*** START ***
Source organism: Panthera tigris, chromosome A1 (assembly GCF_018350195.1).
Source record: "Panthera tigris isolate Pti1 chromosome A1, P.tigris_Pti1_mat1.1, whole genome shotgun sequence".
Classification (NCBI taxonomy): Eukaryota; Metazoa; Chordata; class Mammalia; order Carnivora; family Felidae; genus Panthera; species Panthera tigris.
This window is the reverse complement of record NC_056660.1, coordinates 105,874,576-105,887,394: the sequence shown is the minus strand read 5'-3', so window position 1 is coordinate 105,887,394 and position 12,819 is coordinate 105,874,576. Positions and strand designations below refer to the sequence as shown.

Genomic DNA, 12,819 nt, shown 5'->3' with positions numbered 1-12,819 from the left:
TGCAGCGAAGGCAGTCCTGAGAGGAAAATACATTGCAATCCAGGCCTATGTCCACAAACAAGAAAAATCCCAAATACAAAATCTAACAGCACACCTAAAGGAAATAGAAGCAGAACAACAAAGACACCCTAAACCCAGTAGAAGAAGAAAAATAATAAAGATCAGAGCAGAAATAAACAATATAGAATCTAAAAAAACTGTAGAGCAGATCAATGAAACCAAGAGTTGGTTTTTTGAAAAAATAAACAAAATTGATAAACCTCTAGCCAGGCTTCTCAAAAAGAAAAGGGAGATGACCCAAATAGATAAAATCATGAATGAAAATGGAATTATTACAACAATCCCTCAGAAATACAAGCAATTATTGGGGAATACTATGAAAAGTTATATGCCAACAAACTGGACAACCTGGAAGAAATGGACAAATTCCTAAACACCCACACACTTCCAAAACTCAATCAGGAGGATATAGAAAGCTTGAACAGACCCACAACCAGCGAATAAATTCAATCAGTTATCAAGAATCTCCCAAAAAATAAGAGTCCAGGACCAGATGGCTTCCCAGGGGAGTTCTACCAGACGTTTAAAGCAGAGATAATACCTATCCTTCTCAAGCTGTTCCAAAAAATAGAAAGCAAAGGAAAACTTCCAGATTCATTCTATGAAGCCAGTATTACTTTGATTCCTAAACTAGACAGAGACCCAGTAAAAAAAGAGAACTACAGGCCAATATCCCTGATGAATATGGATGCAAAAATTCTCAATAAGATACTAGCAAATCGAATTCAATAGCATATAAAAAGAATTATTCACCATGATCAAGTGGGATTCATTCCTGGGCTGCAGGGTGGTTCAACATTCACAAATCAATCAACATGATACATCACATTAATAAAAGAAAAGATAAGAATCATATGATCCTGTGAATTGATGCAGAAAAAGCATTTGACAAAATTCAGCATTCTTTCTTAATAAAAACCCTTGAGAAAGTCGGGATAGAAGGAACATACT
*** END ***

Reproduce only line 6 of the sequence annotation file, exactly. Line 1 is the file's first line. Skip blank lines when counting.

TGCAGCGAAGGCAGTCCTGAGAGGAAAATACATTGCAATCCAGGCCTATGTCCACAAACAAGAAAAATCCCAAATACAAAATCTAACAGCACACCTAAAGGAAATAGAAGCAGAACAACAAAGACACCCTAAACCCAGTAGAAGAAGAAAAATAATAAAGATCAGAGCAGAAATAAACAATATAGAATCTAAAAAAACTGTAGAGCAGATCAATGAAACCAAGAGTTGGTTTTTTGAAAAAATAAACAAAATTGATAAACCTCTAGCCAGGCTTCTCAAAAAGAAAAGGGAGATGACCCAAATAGATAAAATCATGAATGAAAATGGAATTATTACAACAATCCCTCAGAAATACAAGCAATTATTGGGGAATACTATGAAAAGTTATATGCCAACAAACTGGACAACCTGGAAGAAATGGACAAATTCCTAAACACCCACACACTTCCAAAACTCAATCAGGAGGATATAGAAAGCTTGAACAGACCCACAACCAGCGAATAAATTCAATCAGTTATCAAGAATCTCCCAAAAAATAAGAGTCCAGGACCAGATGGCTTCCCAGGGGAGTTCTACCAGACGTTTAAAGCAGAGATAATACCTATCCTTCTCAAGCTGTTCCAAAAAATAGAAAGCAAAGGAAAACTTCCAGATTCATTCTATGAAGCCAGTATTACTTTGATTCCTAAACTAGACAGAGACCCAGTAAAAAAAGAGAACTACAGGCCAATATCCCTGATGAATATGGATGCAAAAATTCTCAATAAGATACTAGCAAATCGAATTCAATAGCATATAAAAAGAATTATTCACCATGATCAAGTGGGATTCATTCCTGGGCTGCAGGGTGGTTCAACATTCACAAATCAATCAACATGATACATCACATTAATAAAAGAAAAGATAAGAATCATATGATCCTGTGAATTGATGCAGAAAAAGCATTTGACAAAATTCAGCATTCTTTCTTAATAAAAACCCTTGAGAAAGTCGGGATAGAAGGAACATACT